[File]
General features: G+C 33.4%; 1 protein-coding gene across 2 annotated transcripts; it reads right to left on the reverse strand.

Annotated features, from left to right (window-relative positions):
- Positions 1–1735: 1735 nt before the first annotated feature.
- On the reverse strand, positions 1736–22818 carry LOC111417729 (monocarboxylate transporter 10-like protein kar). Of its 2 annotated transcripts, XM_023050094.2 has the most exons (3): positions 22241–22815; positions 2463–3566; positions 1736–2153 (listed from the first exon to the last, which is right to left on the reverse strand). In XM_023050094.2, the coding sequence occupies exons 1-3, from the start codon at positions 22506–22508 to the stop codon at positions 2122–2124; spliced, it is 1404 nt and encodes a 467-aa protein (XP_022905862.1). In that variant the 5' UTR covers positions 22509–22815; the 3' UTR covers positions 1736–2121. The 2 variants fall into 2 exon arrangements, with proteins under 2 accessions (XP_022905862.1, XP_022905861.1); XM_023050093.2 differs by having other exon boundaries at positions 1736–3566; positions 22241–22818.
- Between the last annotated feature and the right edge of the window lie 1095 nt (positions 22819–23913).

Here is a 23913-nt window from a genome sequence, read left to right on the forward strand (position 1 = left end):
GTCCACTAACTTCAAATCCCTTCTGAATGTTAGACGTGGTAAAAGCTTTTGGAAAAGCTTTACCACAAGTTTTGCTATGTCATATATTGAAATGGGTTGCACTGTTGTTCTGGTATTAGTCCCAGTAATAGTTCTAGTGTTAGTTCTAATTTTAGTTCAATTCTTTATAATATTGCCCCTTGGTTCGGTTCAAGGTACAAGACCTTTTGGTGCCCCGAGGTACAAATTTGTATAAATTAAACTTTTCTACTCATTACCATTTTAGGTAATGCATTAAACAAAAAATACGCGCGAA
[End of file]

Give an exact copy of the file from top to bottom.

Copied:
General features: G+C 33.4%; 1 protein-coding gene across 2 annotated transcripts; it reads right to left on the reverse strand.

Annotated features, from left to right (window-relative positions):
- Positions 1–1735: 1735 nt before the first annotated feature.
- On the reverse strand, positions 1736–22818 carry LOC111417729 (monocarboxylate transporter 10-like protein kar). Of its 2 annotated transcripts, XM_023050094.2 has the most exons (3): positions 22241–22815; positions 2463–3566; positions 1736–2153 (listed from the first exon to the last, which is right to left on the reverse strand). In XM_023050094.2, the coding sequence occupies exons 1-3, from the start codon at positions 22506–22508 to the stop codon at positions 2122–2124; spliced, it is 1404 nt and encodes a 467-aa protein (XP_022905862.1). In that variant the 5' UTR covers positions 22509–22815; the 3' UTR covers positions 1736–2121. The 2 variants fall into 2 exon arrangements, with proteins under 2 accessions (XP_022905862.1, XP_022905861.1); XM_023050093.2 differs by having other exon boundaries at positions 1736–3566; positions 22241–22818.
- Between the last annotated feature and the right edge of the window lie 1095 nt (positions 22819–23913).

Here is a 23913-nt window from a genome sequence, read left to right on the forward strand (position 1 = left end):
GTCCACTAACTTCAAATCCCTTCTGAATGTTAGACGTGGTAAAAGCTTTTGGAAAAGCTTTACCACAAGTTTTGCTATGTCATATATTGAAATGGGTTGCACTGTTGTTCTGGTATTAGTCCCAGTAATAGTTCTAGTGTTAGTTCTAATTTTAGTTCAATTCTTTATAATATTGCCCCTTGGTTCGGTTCAAGGTACAAGACCTTTTGGTGCCCCGAGGTACAAATTTGTATAAATTAAACTTTTCTACTCATTACCATTTTAGGTAATGCATTAAACAAAAAATACGCGCGAA